Intravitreal triamcinolone acetonide for acute radiation papillopathy.

Journal Article (Clinical Trial;Journal Article)

OBJECTIVE: To evaluate intravitreal triamcinolone acetonide for patients with visually symptomatic acute radiation-induced papillopathy. METHODS: In a prospective, nonrandomized, single-center case series, intravitreal triamcinolone acetonide (4 mg/0.1 mL) was injected through the pars plana using sterile technique in 9 patients with radiation papillopathy after plaque radiotherapy for choroidal melanoma. Status of radiation papillopathy and final visual acuity were the main outcome measures. RESULTS: At the time of diagnosis of the choroidal melanoma, visual acuity was 20/20 to 20/40 (n = 6), 20/60 (n = 2), and 20/100 (n = 1). The mean radiation dose to the optic disk was 6,175 cGy (median, 5,994 cGy; range, 3,571-12,760 cGy). Radiation papillopathy developed a mean of 18 months (median, 17 months; range, 6-33 months) after plaque radiotherapy. In all cases, the choroidal melanoma was regressed, and there was no retinal detachment or neovascularization of the retina, optic disk, or iris. Concomitant radiation maculopathy was found in 8 eyes manifesting as macular edema (n = 8), intraretinal dot hemorrhages (n = 6), intraretinal exudation (n = 6), or nerve fiber layer infarction (n = 3). The radiation papillopathy findings included optic disk hyperemia (n = 9), edema (n = 9), and circumpapillary hemorrhage (n = 8). At the time of diagnosis of radiation papillopathy, visual acuity was 20/70 (n = 1), 20/100 (n = 4), 20/200 (n = 1), and counting fingers (n = 3). At 1 week after injection of triamcinolone acetonide, visual acuity improvement was found in seven patients, and resolution of optic disk hyperemia and edema was noted for four and three patients, respectively. At a mean follow-up of 11 months (median, 9 months; range, 6-19 months), visual acuity was stable or improved in 7 patients, and resolution of optic disk hyperemia and edema was found in all 9 patients. The mean time to improvement in visual acuity by > or =2 lines was 3 weeks (median, 1 week; range, 1-12 weeks). The mean time to complete resolution of radiation papillopathy was 4 months. The two patients with worse final visual acuity also had macular hole and central retinal vein obstruction. The only complication of this therapy was possibly related cataract in three patients. CONCLUSION: During short-term follow-up, acute radiation-induced papillopathy appears to respond rapidly to intravitreal triamcinolone acetonide injection with resolution of optic disk hyperemia and edema and modest return of visual acuity. The long-term effects remain unknown.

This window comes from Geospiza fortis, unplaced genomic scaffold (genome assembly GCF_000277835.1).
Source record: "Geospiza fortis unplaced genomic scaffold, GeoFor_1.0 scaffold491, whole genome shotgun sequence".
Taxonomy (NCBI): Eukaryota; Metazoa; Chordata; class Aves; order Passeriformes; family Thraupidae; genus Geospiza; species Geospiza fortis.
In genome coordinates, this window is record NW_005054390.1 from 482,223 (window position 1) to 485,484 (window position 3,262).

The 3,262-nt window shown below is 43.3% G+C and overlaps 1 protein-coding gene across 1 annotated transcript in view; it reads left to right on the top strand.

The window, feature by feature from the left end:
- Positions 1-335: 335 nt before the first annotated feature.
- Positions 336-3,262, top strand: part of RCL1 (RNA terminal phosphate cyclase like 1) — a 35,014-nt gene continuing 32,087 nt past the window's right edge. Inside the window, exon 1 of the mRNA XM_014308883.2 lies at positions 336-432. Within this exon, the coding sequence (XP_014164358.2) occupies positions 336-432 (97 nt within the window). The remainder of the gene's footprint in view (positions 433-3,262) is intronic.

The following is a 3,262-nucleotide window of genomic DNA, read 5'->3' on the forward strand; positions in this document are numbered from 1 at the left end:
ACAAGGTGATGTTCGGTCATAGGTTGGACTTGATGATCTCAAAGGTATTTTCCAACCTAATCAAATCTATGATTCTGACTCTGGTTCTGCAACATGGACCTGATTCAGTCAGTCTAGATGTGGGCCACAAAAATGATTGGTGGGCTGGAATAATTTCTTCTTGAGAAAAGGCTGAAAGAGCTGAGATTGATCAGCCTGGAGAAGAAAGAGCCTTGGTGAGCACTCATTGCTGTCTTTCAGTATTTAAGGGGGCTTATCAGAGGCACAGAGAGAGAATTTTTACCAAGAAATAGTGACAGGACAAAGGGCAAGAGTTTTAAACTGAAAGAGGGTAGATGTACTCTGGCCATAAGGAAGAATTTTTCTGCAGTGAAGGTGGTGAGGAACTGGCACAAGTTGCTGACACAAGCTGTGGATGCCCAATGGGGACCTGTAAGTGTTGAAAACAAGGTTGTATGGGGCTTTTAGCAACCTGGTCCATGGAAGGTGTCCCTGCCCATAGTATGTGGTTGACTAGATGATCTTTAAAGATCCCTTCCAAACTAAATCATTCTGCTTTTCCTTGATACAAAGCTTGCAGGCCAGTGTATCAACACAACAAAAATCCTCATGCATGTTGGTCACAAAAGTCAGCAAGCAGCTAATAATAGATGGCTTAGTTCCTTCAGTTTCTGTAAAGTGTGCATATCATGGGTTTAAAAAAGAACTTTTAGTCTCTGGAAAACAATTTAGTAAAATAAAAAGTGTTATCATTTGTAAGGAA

Full Text

Duke Authors

Cited Authors

  • Shields, CL; Demirci, H; Marr, BP; Mashayekhi, A; Dai, VV; Materin, MA; Shields, JA

Published Date

  • 2006

Published In

Volume / Issue

  • 26 / 5

Start / End Page

  • 537 - 544

PubMed ID

  • 16770260

International Standard Serial Number (ISSN)

  • 0275-004X

Digital Object Identifier (DOI)

  • 10.1097/00006982-200605000-00007


  • eng

Conference Location

  • United States